Old Paths for a New Year

Sam Petitfils

"Thus says the Lord: “Stand by the roads, and look, and ask for the ancient paths, where the good way is; and walk in it,and find rest for your souls.  But they said, ‘We will not walk in it.’ Jeremiah 6:16

In the Book of Jeremiah, God calls Israel back to trust in Him, and an obedient walk.  Here He summons them back to His law, given by Moses, which laid the foundation for a godly nation that would serve God.  Instead, the Israelites opted for full-fledged idolatry that plunged the nation into ruin.

People today often try to kick-start their life by trying something new or exciting.  They begin to think that they only need a new experience or way of living.  Even Christians can fall into this trap.  Actually, we need to go back to basics: a close walk with God.

The “paths” that God envisions for His children include spending time with Him, more than we ever have.  David wrote in Psalm 119, “You have commanded your precepts to be kept diligently” (verse 4), “I have stored up your word in my heart, that I might not sin against you” (verse 11), and I will run in the way of your commandments when you enlarge my heart!” (verse 32).  Each quoted verse above speaks to the writer’s attitude towards God’s Word.  He not only does not shun God’s Word, but eagerly desires to know it better.  We need to have the same attitude.  Our year would go much better if we covenant to do a few things in the coming year:

1) I will spend more time in God’s Word.
Plan a set time to read the Bible each day, and ask God for the grace and discipline to keep pace with your commitment. Challenge yourself to dig deeper, and set apart quality time to study.

2) I will pray each day.
Jesus said we ought always to pray and not to lose heart (Luke 18:1).  He knew that His disciples would experience trying times, but what an opportunity to draw close to God.  The Westminster Confession opens with the purpose of life: to love God and enjoy Him forever.  Yet some Christians never draw close to God in prayer unless they feel their back's against the wall.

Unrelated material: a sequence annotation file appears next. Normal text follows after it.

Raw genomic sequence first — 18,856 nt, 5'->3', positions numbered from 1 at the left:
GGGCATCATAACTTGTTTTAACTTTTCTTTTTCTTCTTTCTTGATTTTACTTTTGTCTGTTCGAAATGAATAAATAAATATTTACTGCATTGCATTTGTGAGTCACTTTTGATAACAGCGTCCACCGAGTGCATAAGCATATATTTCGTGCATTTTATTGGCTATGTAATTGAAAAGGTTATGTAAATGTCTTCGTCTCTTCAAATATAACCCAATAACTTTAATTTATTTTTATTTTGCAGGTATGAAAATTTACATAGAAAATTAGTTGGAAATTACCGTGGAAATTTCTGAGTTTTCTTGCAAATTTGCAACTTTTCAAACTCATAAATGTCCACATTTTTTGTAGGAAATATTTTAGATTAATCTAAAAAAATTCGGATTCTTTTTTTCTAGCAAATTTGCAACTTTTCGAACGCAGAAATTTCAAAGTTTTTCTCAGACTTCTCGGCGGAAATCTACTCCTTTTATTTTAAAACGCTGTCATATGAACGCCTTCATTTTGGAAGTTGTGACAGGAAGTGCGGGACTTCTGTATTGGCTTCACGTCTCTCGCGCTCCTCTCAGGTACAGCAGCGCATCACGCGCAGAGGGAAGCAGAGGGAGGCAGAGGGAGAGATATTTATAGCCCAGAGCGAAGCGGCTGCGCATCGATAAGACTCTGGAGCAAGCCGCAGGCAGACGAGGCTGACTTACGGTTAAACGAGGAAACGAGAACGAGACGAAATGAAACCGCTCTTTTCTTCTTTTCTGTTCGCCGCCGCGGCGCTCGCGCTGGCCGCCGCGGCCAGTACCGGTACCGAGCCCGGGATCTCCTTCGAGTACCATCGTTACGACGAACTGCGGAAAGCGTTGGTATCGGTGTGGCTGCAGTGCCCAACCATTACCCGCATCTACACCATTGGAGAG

3) I will faithfully attend church services regularly.
It’s easy to slip into bad habits, but the early church met and served together every day (Acts 5:42).  We need to get back to that “old path,” the path of faithfully worshipping God with other believers.

4) I will serve God.
We own God our lives, and it seems He asks very little in return (Matthew 11:28-29; 1 John 5:3).  If we truly believe God has blessed us with salvation, we should be quick to serve Him in some capacity.

5) I will give of my time and treasure for God.

We could mention many more things, but the point is that we need to return to the fundamentals, the old path.  Since we need God’s help to live for Him, I close with a hymn that speaks to God guiding His children:

Guide me, O Thou great Jehovah,
Pilgrim through this barren land.
I am weak, but Thou art mighty;
Hold me with Thy powerful hand.
Bread of Heaven, Bread of Heaven,
Feed me till I want no more;
Feed me till I want no more.
Open now the crystal fountain,
Whence the healing stream doth flow;
Let the fire and cloudy pillar
Lead me all my journey through.
Strong Deliverer, strong Deliverer,
Be Thou still my Strength and Shield;
Be Thou still my Strength and Shield.

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